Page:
General Louis Léger BoyeldieuInfantry commander who became a général de division in the Young Guard
Born: August 13, 1774
Place of Birth: Monsures, Somme, France
Died: August 17, 1815
Cause of Death: Wounds never fully healed
Place of Death: Monsures, France
Arc de Triomphe: BOYELDIEU on the east pillar
Volunteering during the Revolution, Louis Léger Boyeldieu began his military career as a sous-lieutenant of the 3rd Battalion of Volunteers of the Somme in 1791. Over the next three years he served with the Army of the North, receiving a promotion to lieutenant in 1792 and another to capitaine in 1794. From 1794 to 1796 Boyeldieu served on campaign with the Army of the Sambre and Meuse and in June of 1796 he joined the 61st Infantry Regiment. The following year he was sent to the Army of Italy.
In 1798 Boyeldieu was designated for the Army of the Orient and he set sail with the army for the Egypt. Boyeldieu served as part of General Desaix's division and he fought at the Battle of the Pyramids . Serving in Upper Egypt and the Delta, he fought at and was wounded at the action of Abukir in August of 1799. After General Bonaparte left the army to return to France, Boyeldieu remained in Egypt. In March of 1801 Boyeldieu was serving under General Friant when he was hit in the neck by a shot in the fighting around Lake Madieh. A month later the commander in Egypt, General Menou, promoted him to chef de bataillon.
Returning to France after the surrender in Egypt, Boyeldieu was assigned to the Army of the Coasts of the Ocean and in 1804 he was named a member of the Legion of Honor. Another honor soon followed, as he was appointed a chef de bataillon in the Grenadiers à Pied of the Imperial Guard in September of 1805. Boyeldieu served throughout the campaign of 1805 and afterwards he was appointed colonel of the 4th of the Line in March of 1806. For the campaign against Prussia of 1806, Boyeldieu's regiment served as part of General Leval's division. In early 1807 Boyeldieu fought at Bergfried where he was wounded by a shot to the left buttock. When the campaign resumed later that year, he well enough to return to duty and he fought at the Battle of Heilsberg. Unfortunately for Boyeldieu, he was wounded again in that battle, this time taking canister shot to his left shoulder. A month later he was made a Commander of the Legion of Honor, and the following year he received another honor, being made a Baron of the Empire.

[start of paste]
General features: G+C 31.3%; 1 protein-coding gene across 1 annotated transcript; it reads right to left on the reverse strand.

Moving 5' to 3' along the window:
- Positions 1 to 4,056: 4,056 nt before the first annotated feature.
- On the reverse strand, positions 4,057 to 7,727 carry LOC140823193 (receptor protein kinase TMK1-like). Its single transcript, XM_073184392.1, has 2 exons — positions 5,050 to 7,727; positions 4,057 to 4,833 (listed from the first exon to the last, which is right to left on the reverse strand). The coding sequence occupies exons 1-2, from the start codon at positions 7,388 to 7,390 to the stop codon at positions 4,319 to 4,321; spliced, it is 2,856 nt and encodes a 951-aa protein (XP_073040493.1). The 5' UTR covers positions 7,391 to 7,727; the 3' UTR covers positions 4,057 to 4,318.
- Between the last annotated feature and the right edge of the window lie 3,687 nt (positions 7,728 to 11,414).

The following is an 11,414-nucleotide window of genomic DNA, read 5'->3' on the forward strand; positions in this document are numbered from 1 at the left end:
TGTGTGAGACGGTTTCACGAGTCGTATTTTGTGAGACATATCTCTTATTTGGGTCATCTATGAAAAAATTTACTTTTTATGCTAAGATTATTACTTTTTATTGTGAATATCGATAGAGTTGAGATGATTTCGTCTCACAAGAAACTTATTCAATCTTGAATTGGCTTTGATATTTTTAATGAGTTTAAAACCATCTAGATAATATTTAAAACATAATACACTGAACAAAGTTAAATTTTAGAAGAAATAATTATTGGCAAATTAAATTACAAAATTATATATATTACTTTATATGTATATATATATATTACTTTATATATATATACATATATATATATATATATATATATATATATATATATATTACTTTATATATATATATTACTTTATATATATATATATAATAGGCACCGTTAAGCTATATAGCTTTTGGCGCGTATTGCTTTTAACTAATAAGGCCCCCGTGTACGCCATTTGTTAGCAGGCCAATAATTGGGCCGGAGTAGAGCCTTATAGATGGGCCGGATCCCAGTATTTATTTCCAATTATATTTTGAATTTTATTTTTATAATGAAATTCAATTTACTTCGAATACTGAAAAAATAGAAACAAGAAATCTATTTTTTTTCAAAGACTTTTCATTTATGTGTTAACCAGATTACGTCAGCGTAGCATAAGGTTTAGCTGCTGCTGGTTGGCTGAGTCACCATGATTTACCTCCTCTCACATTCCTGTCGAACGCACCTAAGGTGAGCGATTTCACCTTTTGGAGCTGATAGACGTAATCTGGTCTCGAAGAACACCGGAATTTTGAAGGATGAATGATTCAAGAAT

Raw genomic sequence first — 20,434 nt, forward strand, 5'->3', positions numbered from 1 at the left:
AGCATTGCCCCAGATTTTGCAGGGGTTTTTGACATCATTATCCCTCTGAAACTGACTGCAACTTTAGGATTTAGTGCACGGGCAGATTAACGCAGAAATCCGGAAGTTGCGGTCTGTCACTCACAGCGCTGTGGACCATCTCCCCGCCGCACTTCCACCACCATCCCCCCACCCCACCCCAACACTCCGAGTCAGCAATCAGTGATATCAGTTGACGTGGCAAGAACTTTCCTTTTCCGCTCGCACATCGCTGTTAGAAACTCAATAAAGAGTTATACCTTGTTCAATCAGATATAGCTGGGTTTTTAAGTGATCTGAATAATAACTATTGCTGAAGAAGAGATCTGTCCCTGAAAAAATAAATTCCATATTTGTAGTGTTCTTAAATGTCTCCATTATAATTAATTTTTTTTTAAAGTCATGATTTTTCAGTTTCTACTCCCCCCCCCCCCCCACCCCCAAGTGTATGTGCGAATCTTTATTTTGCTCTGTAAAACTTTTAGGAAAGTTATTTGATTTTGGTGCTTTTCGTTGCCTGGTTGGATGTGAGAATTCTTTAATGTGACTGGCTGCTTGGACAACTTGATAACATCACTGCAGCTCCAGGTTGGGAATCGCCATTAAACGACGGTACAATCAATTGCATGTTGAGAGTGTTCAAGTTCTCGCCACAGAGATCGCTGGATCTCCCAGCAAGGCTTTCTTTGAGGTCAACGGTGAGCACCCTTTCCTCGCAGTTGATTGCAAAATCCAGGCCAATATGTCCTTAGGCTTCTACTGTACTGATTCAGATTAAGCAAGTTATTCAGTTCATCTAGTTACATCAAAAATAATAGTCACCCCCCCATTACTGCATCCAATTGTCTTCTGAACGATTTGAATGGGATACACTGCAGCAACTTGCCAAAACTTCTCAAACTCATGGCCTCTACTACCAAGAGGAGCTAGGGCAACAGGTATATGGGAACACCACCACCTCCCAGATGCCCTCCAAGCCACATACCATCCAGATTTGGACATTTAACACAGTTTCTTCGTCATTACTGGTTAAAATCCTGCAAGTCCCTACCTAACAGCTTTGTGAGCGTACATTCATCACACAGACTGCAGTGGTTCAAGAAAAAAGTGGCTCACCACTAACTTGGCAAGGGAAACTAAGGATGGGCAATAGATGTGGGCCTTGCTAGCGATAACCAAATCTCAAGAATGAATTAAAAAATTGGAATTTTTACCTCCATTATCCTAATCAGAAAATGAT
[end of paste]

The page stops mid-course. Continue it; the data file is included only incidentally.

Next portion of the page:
When Austria declared war in 1809, Boyeldieu was serving in Germany with Dalesme's 2nd Brigade of Carra St. Cyr's division. Leading his men into battle, he fought at the Battle of Aspern-Essling and then the Battle of Wagram where he was wounded by a shot to the left thigh and taken prisoner. Fortunately for Boyeldieu, he was released a month later.
Boyeldieu avoided active campaigning for the next few years and In July of 1811 he received a promotion to général de brigade. For the campaign against Russia of 1812, Boyeldieu commanded the 1st Brigade of Roguet's 2nd Division of Marshal Mortier's Young Guard. After surviving the retreat from Russia, Boyeldieu was named a Knight of the Iron Crown in April of 1813. Taking part in the campaigns of Germany, he again served with the Young Guard, this time as commander of the 3rd Brigade of Barrois' 2nd Division. At the Battle of Dresden in August, Boyeldieu was wounded in his left shoulder again, this time by a single shot. His contributions did not go unnoticed though, and a few weeks later he was promoted to général de division. Unfortunately, his wounds were beginning to catch up with him, and at the end of September of 1813, he was placed on leave to recover.
Boyeldieu did not take part in the defense of France due to his wounds. After the Napoleon's abdication in April of 1814, Boyeldieu was placed on non-activity. When Napoleon resumed power in 1815 for the Hundred Days, General Boyeldieu was appointed as the commander of Toulon, but he refused the position, citing ill health from his many wounds. Two months after Napoleon's second abdication, Boyeldieu's many wounds finally caught up with him shortly and he died in August of 1815 from complications of his wounds.
Updated June 2016
© Nathan D. Jensen